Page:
When we got home, we gave the dogs a chance to unwind and nap while we ran errands. Even when we weren’t with the dogs, I felt so much more present in the moment because I wasn’t glued to my phone.

  • 9:00 p.m.

    After a walk around the neighborhood and dinner, Lily and Gus were so exhausted that they beat us to bed. Once we joined them, we each grabbed a book and read some more until everyone fell asleep. I even felt like I slept better that night, which isn’t surprising considering that studies show staring at your phone right before bed affects your sleep.

Digital Detox

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Sunday

  • 12:30 p.m.

    My brother was in town after driving cross-country from Los Angeles with his 7-year-old Boxer-Rhodesian Ridgeback mix, Albus, so we all met up at our parents’ house. Because I had sworn off my laptop for the weekend, the canine cousins got my full attention. Once everyone got settled, it was playtime! Lily has never been very nice about sharing her favorite toys, but she eventually made an exception for Albus. They are cousins, after all!

  • 3:00 p.m.

    After an afternoon of playing and a few walks, the dogs sprawled out to take a nap. In fact, it was such a tiring day that they spent the next few hours lounging around on various couches, chairs, ottomans and beds, as we humans enjoyed some family time.

  • 10:00 p.m.

    As I crawled into bed that night, I reflected on the weekend. It had been much easier to disconnect than I had expected. I felt more relaxed during the digital detox than I had in awhile and I know that was because I didn’t feel obligated to be constantly checking in on my texts, social media or email. I decided that, come the next morning, I’d try harder to do “mini detoxes” throughout the week.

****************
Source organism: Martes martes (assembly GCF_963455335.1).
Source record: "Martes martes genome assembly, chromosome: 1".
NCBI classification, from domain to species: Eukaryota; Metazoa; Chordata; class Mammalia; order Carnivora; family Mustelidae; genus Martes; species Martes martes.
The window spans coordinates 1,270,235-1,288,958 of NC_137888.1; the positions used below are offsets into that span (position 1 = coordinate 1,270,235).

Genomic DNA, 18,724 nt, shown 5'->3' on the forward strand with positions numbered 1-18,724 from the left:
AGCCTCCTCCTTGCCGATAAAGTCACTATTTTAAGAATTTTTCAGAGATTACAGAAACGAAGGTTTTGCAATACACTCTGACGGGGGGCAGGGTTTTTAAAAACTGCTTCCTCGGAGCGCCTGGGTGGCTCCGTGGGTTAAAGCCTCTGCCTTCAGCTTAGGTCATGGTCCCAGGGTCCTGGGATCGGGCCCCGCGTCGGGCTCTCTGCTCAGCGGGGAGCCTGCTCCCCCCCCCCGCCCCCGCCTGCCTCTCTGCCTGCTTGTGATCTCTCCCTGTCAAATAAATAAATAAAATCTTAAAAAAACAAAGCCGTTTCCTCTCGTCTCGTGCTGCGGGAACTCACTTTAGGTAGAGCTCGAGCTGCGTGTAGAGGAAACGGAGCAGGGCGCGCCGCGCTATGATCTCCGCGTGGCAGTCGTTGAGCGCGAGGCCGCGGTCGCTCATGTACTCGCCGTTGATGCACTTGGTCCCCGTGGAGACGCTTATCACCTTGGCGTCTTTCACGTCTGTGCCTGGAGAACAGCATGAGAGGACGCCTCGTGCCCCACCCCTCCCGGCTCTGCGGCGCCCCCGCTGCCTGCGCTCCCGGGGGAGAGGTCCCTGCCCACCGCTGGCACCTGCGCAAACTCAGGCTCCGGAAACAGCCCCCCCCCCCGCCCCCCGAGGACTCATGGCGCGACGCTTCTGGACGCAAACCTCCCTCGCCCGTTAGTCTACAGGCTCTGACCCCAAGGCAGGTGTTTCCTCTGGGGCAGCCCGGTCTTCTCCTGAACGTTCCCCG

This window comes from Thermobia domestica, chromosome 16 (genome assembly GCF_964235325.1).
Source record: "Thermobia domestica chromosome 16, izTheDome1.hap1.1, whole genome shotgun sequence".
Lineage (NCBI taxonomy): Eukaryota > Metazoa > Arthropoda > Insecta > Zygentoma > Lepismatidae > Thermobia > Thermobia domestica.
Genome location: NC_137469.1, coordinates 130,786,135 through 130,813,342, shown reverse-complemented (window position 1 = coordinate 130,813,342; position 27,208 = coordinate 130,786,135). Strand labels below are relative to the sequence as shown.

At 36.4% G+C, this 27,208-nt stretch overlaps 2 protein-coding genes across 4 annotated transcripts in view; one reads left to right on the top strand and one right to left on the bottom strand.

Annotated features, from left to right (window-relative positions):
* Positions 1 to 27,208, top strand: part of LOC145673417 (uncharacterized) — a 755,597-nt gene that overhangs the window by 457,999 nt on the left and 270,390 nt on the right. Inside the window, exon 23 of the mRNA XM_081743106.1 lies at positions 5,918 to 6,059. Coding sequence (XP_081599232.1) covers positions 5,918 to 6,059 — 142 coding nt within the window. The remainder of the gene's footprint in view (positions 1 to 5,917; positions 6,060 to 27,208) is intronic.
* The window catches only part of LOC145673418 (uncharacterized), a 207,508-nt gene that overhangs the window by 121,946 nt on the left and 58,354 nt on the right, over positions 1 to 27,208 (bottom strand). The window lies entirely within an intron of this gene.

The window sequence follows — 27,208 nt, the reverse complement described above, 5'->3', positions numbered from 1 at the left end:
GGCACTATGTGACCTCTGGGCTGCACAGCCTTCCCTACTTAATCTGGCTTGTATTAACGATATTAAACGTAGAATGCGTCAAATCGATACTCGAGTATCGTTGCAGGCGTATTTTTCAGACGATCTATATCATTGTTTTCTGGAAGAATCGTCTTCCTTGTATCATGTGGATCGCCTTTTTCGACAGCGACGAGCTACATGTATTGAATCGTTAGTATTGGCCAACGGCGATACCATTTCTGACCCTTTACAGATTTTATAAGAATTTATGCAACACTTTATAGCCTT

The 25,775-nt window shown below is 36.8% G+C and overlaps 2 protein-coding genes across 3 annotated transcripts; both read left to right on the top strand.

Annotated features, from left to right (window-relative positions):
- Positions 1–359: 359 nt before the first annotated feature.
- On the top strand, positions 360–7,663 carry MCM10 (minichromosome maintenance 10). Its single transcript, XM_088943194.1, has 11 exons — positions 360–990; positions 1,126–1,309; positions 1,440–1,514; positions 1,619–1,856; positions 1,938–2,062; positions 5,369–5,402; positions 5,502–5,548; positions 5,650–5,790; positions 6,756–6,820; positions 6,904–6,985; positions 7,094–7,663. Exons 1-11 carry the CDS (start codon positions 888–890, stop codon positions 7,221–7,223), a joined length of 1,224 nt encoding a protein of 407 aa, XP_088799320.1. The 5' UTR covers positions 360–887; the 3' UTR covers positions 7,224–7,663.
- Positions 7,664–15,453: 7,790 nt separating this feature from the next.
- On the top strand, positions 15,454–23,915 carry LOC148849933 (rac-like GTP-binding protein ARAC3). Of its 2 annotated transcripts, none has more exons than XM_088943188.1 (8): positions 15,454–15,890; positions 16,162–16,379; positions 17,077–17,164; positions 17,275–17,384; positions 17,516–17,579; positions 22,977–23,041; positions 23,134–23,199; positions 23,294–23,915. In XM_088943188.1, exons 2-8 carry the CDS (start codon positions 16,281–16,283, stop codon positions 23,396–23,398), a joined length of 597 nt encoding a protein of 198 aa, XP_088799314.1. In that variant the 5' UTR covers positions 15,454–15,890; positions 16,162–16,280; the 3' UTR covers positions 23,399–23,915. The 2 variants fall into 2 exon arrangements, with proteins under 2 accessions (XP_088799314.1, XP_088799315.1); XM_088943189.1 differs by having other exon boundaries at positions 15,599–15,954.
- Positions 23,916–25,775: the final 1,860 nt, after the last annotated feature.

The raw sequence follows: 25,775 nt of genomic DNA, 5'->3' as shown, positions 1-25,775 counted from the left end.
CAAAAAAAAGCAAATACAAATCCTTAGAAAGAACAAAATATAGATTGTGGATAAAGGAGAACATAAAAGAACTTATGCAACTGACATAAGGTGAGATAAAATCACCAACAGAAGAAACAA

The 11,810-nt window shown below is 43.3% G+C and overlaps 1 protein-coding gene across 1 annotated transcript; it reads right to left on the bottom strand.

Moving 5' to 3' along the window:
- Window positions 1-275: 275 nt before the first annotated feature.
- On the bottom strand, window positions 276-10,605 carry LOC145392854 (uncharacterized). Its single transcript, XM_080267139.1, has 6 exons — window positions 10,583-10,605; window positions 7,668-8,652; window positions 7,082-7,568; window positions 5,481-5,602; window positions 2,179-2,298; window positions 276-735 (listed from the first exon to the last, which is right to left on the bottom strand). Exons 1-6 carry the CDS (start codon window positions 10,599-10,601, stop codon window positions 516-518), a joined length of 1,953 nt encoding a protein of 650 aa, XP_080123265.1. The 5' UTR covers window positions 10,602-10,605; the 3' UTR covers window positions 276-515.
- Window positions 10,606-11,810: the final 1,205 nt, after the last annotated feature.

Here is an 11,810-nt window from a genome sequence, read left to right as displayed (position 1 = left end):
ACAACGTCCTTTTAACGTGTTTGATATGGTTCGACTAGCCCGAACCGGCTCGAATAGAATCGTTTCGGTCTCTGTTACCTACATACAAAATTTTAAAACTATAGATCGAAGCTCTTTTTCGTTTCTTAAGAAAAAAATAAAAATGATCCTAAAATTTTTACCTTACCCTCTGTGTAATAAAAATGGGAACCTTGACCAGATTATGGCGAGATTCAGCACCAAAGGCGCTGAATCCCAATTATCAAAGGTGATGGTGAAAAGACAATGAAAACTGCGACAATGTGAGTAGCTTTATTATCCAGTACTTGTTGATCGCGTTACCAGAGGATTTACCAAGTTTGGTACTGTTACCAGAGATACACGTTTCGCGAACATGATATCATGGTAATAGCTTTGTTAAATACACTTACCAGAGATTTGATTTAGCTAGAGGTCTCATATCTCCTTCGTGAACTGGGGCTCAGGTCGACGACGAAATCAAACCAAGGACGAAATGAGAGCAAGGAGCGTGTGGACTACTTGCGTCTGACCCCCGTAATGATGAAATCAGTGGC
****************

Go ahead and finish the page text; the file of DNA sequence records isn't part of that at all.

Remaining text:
What I Learned from My Digital Detox

The digital detox only lasted 56 hours, but for those 56 hours I think our two dogs got more of my attention (and Todd’s, since he was the official photographer for most of the weekend) than they had in the last two weeks combined.

It’s been a few weeks since the detox weekend, but there’s no doubt I’m still reaping the benefits of disconnecting from technology for those few days. I realized that it’s just as easy to put down my phone as it is to pick it up and mindlessly scroll through Instagram.

“Living in a technology-driven world, we have to learn how to disengage from technology,” Solomon says. She recommends putting your phone on airplane mode for an hour or keeping it in a separate room from you.

“I also encourage my patients to not be on their phones when they are out with friends, and explain the importance of actually focusing and communicating with the people in front of them,” she says. “It is very difficult to disconnect, but it’s so important.”

Our digital detox weekend wasn’t anything flashy or fancy, but the pups seemed to enjoy the quality time, the surprise outings, long walks, visiting friends and generally getting to do things we wouldn’t have done if I had been glued to my phone, laptop or Netflix for hours each day.

In fact, I’ve now gotten so good at keeping my phone out of reach that I keep forgetting where I put it. And the dogs are loving it.